Cyberbullying law faces first courtroom test in Nova Scotia
Cyber-Safety Act passed after highly-publicized case of Rehtaeh Parsons
A unique law will be tested in a Nova Scotia courtroom for the first time when government lawyers argue later this month that someone accused of making online threats should be ordered to stop the alleged cyberbullying.
Attorneys for the province's Justice Department will present the case in the Nova Scotia Supreme Court in Halifax on Feb. 11 under the Cyber-Safety Act, one-of-a-kind legislation aimed at addressing the rising number of cyberbullying claims.
Roger Merrick, director of public safety, says the case is an important test of the law and is being closely watched by other provinces interested in coming up with ways to shut down and prevent online harassment.
"It's a milestone for us," he said in an interview. "I think it's very important for us to do this, obviously for the protection of the complainant in this case and we'll see how it proceeds."
The case centres on allegations by Andrea Paul, the chief of the Pictou Landing First Nation, who says Christopher George Prosper was posting negative and threatening comments about her and her family on several Facebook sites.
According to an affidavit from Dana Bowden, an officer with Nova Scotia's CyberSCAN unit, Prosper called Paul a "crook, backstabbing b....ch, two-faced to our elders. Your fake smile needs a punch in the face...."
Paul contacted the CyberSCAN unit, the first of its kind in the country to be tasked with investigating all complaints of cyberbullying in the province.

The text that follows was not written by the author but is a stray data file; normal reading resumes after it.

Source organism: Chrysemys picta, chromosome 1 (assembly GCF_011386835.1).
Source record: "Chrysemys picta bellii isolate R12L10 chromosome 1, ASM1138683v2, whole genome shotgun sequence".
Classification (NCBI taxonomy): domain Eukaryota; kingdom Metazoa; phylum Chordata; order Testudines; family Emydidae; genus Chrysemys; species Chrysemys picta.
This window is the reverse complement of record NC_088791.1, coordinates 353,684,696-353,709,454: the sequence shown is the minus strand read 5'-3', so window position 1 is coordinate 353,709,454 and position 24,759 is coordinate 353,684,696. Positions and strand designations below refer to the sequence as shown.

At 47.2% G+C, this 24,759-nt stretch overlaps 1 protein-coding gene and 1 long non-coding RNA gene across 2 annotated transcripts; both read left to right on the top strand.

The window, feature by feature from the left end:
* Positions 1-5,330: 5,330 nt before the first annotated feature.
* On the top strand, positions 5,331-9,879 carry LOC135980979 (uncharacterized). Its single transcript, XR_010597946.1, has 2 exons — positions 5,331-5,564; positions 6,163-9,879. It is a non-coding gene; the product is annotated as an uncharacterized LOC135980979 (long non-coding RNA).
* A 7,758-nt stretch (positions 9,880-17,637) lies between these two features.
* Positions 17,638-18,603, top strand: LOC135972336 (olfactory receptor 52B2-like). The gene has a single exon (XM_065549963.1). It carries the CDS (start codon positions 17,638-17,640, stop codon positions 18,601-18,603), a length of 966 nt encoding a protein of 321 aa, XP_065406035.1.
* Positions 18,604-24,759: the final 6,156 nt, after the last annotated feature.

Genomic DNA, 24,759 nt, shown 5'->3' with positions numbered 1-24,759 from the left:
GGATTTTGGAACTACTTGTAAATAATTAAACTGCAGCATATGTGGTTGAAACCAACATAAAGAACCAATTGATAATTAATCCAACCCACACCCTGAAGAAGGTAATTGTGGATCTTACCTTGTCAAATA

Bowden met with Prosper and told him he was being investigated. Bowden says in her affidavit that Prosper admitted to creating a Facebook page about the chief, but agreed to delete it and avoid communication with Paul.
'I have felt powerless'
In her affidavit, Paul says she has known Prosper for much of his life and alleges that he resumed posting negative comments about her on his Facebook page.
"This whole ordeal has been a nightmare and I have felt powerless about how to deal with him," she said in her affidavit.
Paul would not comment on the case, while Prosper could not be reached for comment. She is seeking a prevention order against him, which says he should remove all messages about her deemed to be cyberbullying, not contact her and refrain from cyberbullying.
None of the allegations in the case has been proven in court.
Wayne MacKay, a cyberbullying expert and law professor at Dalhousie University, said the new law fills a void by allowing people to try to resolve these kinds of cases in civil proceedings.
MacKay says the language of the act and the breadth of the prevention order apply the same logic used in domestic violence cases where restraining orders are imposed.
"It is important because you're kind of blazing new territory and I think it will be interesting to see how it is applied in this kind of case," he said. "It is applying preventive measures and that's quite important."
He will be watching too to see if anyone challenges the law on constitutional grounds.
The law was passed after the case of Rehtaeh Parsons, who was taken off life support last April after a suicide attempt. Her family says the 17-year-old was subjected to months of bullying after a digital photo of her allegedly being sexually assaulted in November 2011 was passed around her school.
Complaints are usually handled in an informal process, which involves talking to the accused about the allegations. Critics have suggested these informal calls, which can include requests to delete material, could be seen as a form of intimidation that infringes on freedom of speech.
If informal methods fail, the unit can issue court orders to confiscate computers, cellphones and other mobile devices. Those who disobey the orders can be fined up to $5,000 and face a jail sentence of up to six months.
Complainants also have the option of going directly to a justice of the peace to seek a protection order. Two cases have been settled that way.
The unit has received 93 complaints since the end of September, with just over half still active while the remainder were either informally resolved, handed over to police or didn't require further action.